Another few tricks with hcards.
These guys' details are freely available on the web, so I hope they'll forgive me for using them as examples.
Paul Rodgers, Editor, 6 Music
Phone: (020) 7765 4763
When someone's email address contains their organisation's full name, it'd be churlish to refuse the opportunity, and no little thing like lower-case letters is getting in my way.
A couple of points to note in our first example:
- Paul's job title also includes the department he works for (well, controls, actually). That's fab, since it lets us kill two cats with one ballbearing.
- You'll also notice a big
orgspan, which has to encompass his department (
organization-unit) and company name (
organization-name) and a bunch of other stuff.
- I'm hoping this is ok semantically. As I understand it, when both unit and name are specified, anything else should be ignored; and indeed, exporting to Notepad through Operator shows that it seems to have been interpreted correctly.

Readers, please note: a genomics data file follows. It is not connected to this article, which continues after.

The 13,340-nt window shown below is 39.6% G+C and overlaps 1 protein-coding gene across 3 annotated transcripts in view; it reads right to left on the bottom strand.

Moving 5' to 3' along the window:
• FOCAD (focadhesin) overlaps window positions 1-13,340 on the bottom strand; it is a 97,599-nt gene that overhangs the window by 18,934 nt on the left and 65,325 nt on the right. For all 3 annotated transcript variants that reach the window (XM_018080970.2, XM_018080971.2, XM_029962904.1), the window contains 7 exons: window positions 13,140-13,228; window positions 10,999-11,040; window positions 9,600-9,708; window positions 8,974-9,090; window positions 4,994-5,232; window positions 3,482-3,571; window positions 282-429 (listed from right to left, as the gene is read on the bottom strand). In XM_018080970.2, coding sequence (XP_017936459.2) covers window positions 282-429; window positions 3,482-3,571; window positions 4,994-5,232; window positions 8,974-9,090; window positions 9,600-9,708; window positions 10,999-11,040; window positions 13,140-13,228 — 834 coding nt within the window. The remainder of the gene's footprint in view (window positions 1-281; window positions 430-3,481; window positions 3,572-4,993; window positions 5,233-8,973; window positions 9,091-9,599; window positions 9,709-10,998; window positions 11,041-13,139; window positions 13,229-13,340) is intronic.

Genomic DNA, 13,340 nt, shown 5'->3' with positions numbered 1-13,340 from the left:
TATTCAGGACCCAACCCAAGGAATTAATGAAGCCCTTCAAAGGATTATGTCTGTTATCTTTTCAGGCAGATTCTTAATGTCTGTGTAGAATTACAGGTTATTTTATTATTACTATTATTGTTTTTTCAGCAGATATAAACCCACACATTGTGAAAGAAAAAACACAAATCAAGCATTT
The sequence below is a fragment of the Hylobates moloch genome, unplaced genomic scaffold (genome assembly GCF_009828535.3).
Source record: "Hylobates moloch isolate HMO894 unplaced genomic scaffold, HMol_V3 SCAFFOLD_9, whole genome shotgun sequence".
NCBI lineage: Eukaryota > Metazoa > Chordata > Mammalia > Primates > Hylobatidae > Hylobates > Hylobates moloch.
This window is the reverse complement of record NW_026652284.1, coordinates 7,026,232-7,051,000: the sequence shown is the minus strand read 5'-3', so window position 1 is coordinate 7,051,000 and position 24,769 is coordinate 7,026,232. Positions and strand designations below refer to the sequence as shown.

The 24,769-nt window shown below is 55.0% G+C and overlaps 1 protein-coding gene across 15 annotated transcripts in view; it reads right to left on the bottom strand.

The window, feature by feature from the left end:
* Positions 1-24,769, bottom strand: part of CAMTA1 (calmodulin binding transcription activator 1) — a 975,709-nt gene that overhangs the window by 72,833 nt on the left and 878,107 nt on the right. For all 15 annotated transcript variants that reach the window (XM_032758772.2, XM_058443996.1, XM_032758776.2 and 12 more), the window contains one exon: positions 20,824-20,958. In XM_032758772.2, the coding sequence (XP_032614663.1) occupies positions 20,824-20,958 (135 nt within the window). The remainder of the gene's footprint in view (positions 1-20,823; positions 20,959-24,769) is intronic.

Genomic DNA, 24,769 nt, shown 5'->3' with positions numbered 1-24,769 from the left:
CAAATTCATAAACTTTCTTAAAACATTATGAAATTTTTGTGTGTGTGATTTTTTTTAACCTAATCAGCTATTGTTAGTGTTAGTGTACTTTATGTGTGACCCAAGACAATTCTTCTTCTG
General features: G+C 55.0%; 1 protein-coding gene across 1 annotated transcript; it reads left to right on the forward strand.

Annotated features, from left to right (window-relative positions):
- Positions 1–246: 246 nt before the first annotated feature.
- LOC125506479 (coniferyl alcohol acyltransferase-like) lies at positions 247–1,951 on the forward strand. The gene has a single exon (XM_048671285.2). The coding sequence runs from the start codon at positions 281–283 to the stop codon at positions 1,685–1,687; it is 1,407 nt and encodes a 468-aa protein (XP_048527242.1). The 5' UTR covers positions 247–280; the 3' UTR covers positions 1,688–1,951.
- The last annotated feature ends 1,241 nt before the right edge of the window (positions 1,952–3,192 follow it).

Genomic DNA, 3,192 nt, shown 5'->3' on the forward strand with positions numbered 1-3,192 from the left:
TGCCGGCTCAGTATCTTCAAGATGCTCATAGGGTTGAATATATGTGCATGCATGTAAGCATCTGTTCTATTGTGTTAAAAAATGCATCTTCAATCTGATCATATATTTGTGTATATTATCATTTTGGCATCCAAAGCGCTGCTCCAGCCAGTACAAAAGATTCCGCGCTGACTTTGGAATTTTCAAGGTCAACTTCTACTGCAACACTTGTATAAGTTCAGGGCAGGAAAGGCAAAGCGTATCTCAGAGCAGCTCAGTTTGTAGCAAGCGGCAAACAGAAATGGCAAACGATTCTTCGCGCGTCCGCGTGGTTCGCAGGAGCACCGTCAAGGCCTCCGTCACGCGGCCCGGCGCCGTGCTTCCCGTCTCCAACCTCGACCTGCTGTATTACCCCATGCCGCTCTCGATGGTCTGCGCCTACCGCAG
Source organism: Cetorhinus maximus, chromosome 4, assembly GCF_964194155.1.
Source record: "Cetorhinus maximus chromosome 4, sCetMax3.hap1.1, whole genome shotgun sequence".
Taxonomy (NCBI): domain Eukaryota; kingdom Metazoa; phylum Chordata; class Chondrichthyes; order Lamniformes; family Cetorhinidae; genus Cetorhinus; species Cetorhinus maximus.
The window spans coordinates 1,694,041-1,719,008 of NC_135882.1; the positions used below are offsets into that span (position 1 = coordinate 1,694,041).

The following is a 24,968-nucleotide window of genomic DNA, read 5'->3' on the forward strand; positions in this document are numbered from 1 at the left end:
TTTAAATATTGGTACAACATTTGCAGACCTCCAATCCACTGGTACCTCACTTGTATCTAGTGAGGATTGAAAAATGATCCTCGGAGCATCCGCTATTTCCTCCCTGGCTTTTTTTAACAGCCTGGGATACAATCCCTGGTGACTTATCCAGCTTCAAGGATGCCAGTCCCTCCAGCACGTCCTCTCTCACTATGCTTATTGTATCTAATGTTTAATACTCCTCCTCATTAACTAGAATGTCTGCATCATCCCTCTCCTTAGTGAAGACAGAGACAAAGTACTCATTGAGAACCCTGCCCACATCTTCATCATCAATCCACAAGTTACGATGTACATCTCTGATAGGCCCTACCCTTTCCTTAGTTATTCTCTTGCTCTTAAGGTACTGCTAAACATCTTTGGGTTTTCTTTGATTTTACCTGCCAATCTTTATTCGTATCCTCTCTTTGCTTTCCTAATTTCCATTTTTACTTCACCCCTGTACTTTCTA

Paul Rodgers, Editor, 6 Music
Phone: (020) 7765 4763
Robert Gallacher, Editor, Planning & Station Sound
Phone: (020) 7765 4373
And Robert's department isn't stated here, so we'll just mark it up as a role, which is easier. The
org span can now go just around the letters BBC:
Robert Gallacher, Editor, Planning & Station Sound
Phone: (020) 7765 4373
Please note the date on this entry. It could well be that these people's details are no longer accurate. View them as examples only.
To see and use microformats in Firefox you currently need a suitable extension. If they get wide uptake, though, expect that to change.
(It's such fun updating this old site. Once you get used to the tables and can skim through them blindly, at least.)
An hCard microformat worked example
Both of those were less than 100% helpful in marking up some of the addresses I was doing today, though, so here's an example of a fully marked-up company name and address with some tricky bits.
(This address is available freely on the web and was the first example I had to hand, unsurprisingly.)